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Some Thoughts on the Summer of ’03

 
The summer ’03 movie season is officially over.  The Summer season, as all true movie mavens know, runs from (roughly) early May to late August and accounts for a substantial portion of Hollywood’s yearly revenue.  This means a surfeit of mega budgeted “popcorn” fare aimed at teenagers, the largest movie going demographic. 

     As par the course, the summer of ’03 was packed with formulaic action movies (HOLLYWOOD HOMICIDE), special effects extravaganzas (THE HULK), sequels (LEGALLY BLONDE 2, TERMINATOR 3, BAD BOYS 2, etc., etc., etc.) and, interestingly enough, a handful of horror movies.  In retrospect, what makes this past summer different from others is the simple fact that the movies for the most part weren’t very successful. 

     Particularly notable under-performers included GIGLI, CHARLIE’S ANGELS: FULL TROTTLE, FROM JUSTIN TO KELLY and LARA CROFT TOMB RAIDER 2.  All were bad movies, from what I understand (it’s not like I could bring myself to actually sit through any of ‘em), which conventional wisdom would have us believe is the reason for their collective downfall at the US box office.  Furthermore, the proliferation of cell phones and instant messaging now mean that disgruntled viewers can now transmit the bad news far quicker than ever before; so claims a recently published report by the Independent News Service.

     The fact that the above movies all sucked does go some way toward explaining their collective failure (duh!), but I don’t buy the rationale that cell phones are to blame.  Cell phones and instant messaging have been widespread for several years now, but haven’t stopped summertime bummers like TOMB RAIDER 1, MEN IN BLACK 2 and XXX from raking in the big bucks.  I’d also put many of the just ended summer’s moneymakers in that category: THE MATRIX RELOADED and BRUCE ALMIGHTY, good movies?  I think not!

     I will acknowledge the quality (or lack thereof) of the studios’ multi-million dollar advertising campaigns as a possible cause of their movies’ less-than-stellar performances.  The spectacle of CHARLIE’S ANGELS’ three bubble-brained starlets prattling about “Angel Power” from seemingly every media outlet in sight didn’t engender much goodwill from me.  Ditto the smug visages of Ben and J. Lo in the ads and billboards for GIGLI; I’ve long since become sick to death of those two, whose media presence is the very definition of “overexposed.”  And based on the publicity for FROM JUSTIN TO KELLY, I concluded that nobody over the age of nine need apply.  Evidently quite a few others felt the same way.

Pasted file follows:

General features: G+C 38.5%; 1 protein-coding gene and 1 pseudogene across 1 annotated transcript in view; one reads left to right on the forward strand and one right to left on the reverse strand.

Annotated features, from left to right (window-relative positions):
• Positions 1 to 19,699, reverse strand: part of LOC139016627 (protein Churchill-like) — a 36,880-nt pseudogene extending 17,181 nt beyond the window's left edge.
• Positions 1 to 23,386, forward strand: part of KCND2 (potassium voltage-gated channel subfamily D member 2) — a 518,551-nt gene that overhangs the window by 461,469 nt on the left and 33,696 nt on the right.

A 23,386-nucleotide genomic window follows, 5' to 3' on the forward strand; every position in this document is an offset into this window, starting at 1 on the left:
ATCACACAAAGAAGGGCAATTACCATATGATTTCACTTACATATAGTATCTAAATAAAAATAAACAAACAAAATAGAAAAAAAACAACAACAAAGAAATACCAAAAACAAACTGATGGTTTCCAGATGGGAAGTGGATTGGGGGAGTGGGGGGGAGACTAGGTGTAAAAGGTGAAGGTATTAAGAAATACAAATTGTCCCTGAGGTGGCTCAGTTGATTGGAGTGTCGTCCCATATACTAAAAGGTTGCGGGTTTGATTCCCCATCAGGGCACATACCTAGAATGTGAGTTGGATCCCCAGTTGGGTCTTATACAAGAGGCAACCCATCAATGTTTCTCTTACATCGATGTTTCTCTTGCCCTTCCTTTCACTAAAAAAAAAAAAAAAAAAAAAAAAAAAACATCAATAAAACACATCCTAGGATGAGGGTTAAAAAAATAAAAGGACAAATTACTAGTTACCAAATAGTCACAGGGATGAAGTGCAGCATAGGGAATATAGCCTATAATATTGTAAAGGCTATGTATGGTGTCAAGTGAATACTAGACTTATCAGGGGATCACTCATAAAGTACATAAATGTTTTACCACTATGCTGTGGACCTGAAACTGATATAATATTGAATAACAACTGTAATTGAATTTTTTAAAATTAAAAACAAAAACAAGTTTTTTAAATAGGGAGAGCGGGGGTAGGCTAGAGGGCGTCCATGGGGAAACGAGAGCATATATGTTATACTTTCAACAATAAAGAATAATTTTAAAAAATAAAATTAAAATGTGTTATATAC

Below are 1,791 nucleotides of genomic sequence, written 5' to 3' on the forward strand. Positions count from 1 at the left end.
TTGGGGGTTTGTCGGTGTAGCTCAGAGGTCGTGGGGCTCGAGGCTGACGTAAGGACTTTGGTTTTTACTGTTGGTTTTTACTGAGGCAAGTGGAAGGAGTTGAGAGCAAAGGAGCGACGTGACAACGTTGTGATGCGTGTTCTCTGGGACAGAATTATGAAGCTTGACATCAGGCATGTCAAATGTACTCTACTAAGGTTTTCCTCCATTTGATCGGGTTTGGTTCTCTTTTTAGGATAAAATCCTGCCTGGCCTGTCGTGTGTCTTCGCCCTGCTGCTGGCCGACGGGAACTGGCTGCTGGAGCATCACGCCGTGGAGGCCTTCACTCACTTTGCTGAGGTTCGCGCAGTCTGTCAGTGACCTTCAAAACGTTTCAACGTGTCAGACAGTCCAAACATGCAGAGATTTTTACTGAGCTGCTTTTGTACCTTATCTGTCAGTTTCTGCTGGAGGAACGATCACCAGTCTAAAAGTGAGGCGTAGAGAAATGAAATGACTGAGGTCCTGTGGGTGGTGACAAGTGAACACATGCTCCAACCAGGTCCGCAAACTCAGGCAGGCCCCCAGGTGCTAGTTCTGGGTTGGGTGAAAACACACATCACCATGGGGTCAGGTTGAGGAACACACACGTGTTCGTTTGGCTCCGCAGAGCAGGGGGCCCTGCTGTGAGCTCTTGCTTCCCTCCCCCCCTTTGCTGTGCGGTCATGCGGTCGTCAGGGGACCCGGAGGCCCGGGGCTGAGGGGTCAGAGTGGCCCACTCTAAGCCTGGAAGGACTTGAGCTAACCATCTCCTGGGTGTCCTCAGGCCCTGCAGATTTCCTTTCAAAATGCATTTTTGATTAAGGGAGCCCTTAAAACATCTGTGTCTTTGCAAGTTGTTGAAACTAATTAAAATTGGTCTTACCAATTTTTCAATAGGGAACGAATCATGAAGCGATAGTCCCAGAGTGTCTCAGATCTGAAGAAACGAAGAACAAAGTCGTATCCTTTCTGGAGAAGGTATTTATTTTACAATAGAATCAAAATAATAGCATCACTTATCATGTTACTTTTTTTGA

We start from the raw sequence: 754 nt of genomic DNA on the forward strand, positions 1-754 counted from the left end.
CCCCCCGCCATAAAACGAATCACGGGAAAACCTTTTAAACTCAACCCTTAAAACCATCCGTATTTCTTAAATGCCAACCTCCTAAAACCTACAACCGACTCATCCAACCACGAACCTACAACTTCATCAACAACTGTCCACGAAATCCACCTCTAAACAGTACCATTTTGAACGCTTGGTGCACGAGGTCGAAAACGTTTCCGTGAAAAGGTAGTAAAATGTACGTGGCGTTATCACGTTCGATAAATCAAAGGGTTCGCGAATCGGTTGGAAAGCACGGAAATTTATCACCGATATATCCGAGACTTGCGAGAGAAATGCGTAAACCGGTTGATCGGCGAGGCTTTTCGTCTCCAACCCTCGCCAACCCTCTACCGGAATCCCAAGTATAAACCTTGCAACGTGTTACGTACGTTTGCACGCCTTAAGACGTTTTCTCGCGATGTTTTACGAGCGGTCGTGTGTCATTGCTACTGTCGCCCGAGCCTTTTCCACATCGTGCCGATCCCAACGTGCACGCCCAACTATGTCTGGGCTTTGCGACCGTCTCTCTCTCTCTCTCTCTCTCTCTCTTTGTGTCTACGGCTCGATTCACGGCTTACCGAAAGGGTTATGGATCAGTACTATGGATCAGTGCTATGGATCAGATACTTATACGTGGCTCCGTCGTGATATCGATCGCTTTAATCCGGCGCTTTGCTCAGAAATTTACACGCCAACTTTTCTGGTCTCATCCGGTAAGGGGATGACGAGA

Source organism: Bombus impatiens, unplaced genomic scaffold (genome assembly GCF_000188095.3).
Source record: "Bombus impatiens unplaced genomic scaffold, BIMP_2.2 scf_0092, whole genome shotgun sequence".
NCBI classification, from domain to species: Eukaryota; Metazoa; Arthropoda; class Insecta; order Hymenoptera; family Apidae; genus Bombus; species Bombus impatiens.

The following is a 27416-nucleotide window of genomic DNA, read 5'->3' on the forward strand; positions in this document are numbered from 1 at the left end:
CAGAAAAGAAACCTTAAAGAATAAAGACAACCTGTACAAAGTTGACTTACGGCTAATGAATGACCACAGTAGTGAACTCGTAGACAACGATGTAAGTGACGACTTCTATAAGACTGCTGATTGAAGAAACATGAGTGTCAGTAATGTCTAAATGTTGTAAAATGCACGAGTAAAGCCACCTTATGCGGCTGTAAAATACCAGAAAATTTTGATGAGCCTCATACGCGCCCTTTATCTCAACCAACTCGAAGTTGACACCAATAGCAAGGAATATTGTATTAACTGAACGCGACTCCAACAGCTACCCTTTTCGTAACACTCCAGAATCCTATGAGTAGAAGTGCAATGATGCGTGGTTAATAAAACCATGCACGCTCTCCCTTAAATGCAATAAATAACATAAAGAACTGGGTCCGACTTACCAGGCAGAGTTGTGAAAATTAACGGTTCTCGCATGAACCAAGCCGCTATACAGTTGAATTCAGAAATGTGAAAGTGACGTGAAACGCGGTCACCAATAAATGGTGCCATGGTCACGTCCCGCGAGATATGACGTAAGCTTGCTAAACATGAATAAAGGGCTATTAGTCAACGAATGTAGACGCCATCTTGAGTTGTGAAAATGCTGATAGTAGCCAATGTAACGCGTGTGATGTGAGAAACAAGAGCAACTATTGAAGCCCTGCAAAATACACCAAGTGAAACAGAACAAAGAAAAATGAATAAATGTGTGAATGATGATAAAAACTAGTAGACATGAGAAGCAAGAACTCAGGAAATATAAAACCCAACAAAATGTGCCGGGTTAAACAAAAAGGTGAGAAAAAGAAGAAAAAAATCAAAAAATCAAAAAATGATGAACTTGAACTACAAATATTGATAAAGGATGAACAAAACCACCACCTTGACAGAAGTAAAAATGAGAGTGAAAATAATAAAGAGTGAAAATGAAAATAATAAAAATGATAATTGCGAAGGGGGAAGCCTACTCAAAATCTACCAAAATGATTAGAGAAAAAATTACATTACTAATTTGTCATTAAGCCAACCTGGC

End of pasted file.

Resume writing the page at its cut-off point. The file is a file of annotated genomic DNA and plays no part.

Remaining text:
But wait a minute.  CHARLIE’S ANGELS: FULL THROTTLE, as of September, has made over a hundred million dollars at the box office.  Not too shabby a haul, I’d say, especially when compared with that of FREDDY VS. JASON, one of the summer’s biggest hits, whose cumulative gross so far is approximately $20m less.  Another of the seasons’ big disappointments is LARA CROFT ETC., which has taken in $65m, roughly twice the gross of 28 DAYS LATER, another of the season’s “big hits” (GIGLI on the other hand only managed to accumulate a paltry $6 million, a dud in any context).

     Thus we come to the real reason Hollywood has fared so poorly this summer: budgets.  Inflated ones, to be exact.  CHARLIES ANGELS cost a whopping $120 million to make and FREDDY VS. JASON just $25 million.  LARA CROFT had a price tag of $90 million while 28 DAYS LATER was made for a mere $8 million.  Conclusion: Hollywood is spending too damn much money

     This is hardly a radical concept, unless you happen to be a Hollywood studio executive, who apparently can’t grasp the idea that it makes more sense financially and artistically to make interesting films for little money rather than crappy ones for $90 to $100-some million.  Unfortunately, with star salaries hovering around $20m, that seems an impossibility.    

     And yet it was the low-budget horror movies that really cleaned up over the summer, films without big stars or elaborate special effects...or, in the cases of FREDDY VS. JASON or CABIN FEVER, much of anything to recommend them.  The latter film, interestingly enough, disappeared from most LA area movie screens after a couple weeks, usually the mark of a bomb.  Yet CABIN FEVER’S budget was so low it couldn’t help but turn a profit, a phenomenon that also accounts for the success of the pre-summer horror releases HOUSE OF 1,000 CORPSES and WRONG TURN. 

     You think Hollywood studio execs will learn anything from the events outlined above?  It’s doubtful they’ll cease putting out bad movies, and I certainly don’t see them slashing their budgets (most of the money these days is in DVD sales, so the studios will turn a profit regardless of their films’ theatrical performances).  What does seem certain is that horror movies are definitely back “in.”  As has already been demonstrated, quite a few bad horror flicks will be made in the months to come—that’s a certainty—but a proliferation of quality cinema is equally inevitable.  And that’s good news.

  

--10/3/03
 


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